Movie Review: The Age of Stupid - A Lot of Stick And Not Much Carrot

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"The question I've been asking is, why didn't we save ourselves when we had the chance?" This is Pete Postlethwaite speaking to us from the future, the year 2055 to be exact, where he is marooned alone, high in a tower above the melted arctic, quite possibly the only man left on earth. We learn he is living in the 'Global Archive' which captured all records of human life before we were wiped off the face of the earth. This stark introduction leaves us in no doubt that Franny Armstrong's new environmental movie is designed to scare us into action, but the question I'm asking is: will it in fact just scare us all rigid?Carrot or Stick?
As April wrote in her recent preview of the film, "it appears Armstrong will be using the stick, rather than the carrot, approach." Your reaction to the film when you see it, as you definitely should, will depend on your preference for being motivated by the carrot or the stick.

Cruel to be Kind
Personally I'm a carrot person, part of why I love writing for TreeHugger is that we take the view that offering people options and solutions is the most positive way to encourage behaviour change. However there are others, and I'm guessing The Age of Stupid director Franny Armstrong is one of them, who take the cruel to be kind route and believe we need to be beaten about the head a bit in order that we wake up to the urgent problem of climate change.

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Greater than An Inconvenient Truth?
The Age of Stupid is being hailed by many as a brilliant piece of environmental film making that will have an even greater impact than Al Gore's An Inconvenient Truth. George Monbiot calls it, "the first successful dramatisation of climate change to reach the big screen". Mark Lynas says, "The most powerful piece of cultural discourse on climate change ever produced." and The Ecologist wrote, ""Fantastic. Knocks spots off An Inconvenient Truth".

The Freedom of Crowd-Funding
There is no doubt that The Age of Stupid is an extraordinary achievement on many levels. The success of Armstrong's 'crowd-funding' model means that the production team were completely independent and didn't have to contend with pressure from film studios or special interest groups. This inspired and brave approach is reflected in the amazing footage they gathered on their travels over the last six years and the searingly honest opinions they captured from five real people living very different lives in various places across the globe.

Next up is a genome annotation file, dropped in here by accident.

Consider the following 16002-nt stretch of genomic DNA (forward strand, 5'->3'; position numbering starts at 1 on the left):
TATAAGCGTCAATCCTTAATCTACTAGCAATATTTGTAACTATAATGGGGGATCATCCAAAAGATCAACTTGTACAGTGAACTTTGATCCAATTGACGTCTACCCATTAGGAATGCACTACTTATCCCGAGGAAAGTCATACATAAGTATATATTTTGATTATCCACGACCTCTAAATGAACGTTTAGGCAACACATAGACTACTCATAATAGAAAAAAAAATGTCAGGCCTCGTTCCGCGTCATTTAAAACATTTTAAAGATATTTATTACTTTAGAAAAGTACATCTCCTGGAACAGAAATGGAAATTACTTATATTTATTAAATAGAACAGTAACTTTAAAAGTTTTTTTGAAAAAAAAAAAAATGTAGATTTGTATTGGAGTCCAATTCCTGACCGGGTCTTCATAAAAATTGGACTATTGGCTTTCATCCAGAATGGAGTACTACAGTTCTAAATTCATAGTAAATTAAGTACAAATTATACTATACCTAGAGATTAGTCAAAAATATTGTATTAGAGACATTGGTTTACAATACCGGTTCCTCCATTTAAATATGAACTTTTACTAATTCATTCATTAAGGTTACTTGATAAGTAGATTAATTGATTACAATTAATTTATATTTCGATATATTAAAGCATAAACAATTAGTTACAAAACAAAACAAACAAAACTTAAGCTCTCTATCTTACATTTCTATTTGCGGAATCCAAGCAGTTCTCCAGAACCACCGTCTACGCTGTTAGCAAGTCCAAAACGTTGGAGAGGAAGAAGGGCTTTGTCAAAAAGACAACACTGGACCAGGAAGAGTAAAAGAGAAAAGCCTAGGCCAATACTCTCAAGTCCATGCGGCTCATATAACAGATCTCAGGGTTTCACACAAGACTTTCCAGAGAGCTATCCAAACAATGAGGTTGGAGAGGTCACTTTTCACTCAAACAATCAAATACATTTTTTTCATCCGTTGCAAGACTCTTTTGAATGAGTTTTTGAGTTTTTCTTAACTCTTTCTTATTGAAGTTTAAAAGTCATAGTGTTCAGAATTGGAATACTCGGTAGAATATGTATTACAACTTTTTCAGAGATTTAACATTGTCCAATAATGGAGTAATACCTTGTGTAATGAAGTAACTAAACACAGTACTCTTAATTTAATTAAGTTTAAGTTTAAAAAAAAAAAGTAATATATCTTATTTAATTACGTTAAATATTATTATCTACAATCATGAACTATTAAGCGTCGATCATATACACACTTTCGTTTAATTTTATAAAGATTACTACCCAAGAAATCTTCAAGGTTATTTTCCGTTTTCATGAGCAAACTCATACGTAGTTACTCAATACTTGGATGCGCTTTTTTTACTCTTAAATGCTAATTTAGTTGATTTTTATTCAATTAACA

We're all Connected by Oil
The documentary element of the film, which Postlethwaite serves up to us from his high-tech archive, is without doubt the most powerful content. By following real people in contemporary society, all linked by our rapacious oil consumption in some way or other, the film allows us to connect personally with their stories, and compare and contrast the way we live our own lives. It is when the film returns back to the future that I feel it leaves this dramatic reality and enters the realm of almost ridiculous science fiction. My concern is that by placing the narrative in the wastelands of 2055 the film distances itself from what we understand as life today and therefore reinforces our current problem that people feel removed from the imminent threat of climate change.

"It is not a film to make you happy"
After seeing a press screening of The Age of Stupid on Monday night in London I'm wondering if it's possible to use too much stick? I left the theatre feeling pretty negative, as one couldn't help to after seeing human kind wiped out with only poor Pete Postlethwaite left, stuck on his own talking to a computer screen. But as Ashok Sinha, Director of Stop Climate Chaos coalition, said after seeing the film, "It is not a film to make you happy. It's a film to make you sit back and think 'What is my role on this planet?'"

Crude or Stupid?
I feel that having the documentary elements on their own, as was the original plan under the working title 'Crude', would have been dramatic enough, but it's understandable that Armstrong and her team brought in Postlethwaite in a last minute reedit to attach a 'big name' to the picture. This decision raises the film from standard documentary to movie dramatisation and will no doubt help bring in many non green movie goers, which is vital. But in the end the real proof of the film's success will not be whether people think it's a good drama, but whether they find its message motivating.

When you and all your friends have been to see it we'd love to hear your reactions.

The Age of Stupid
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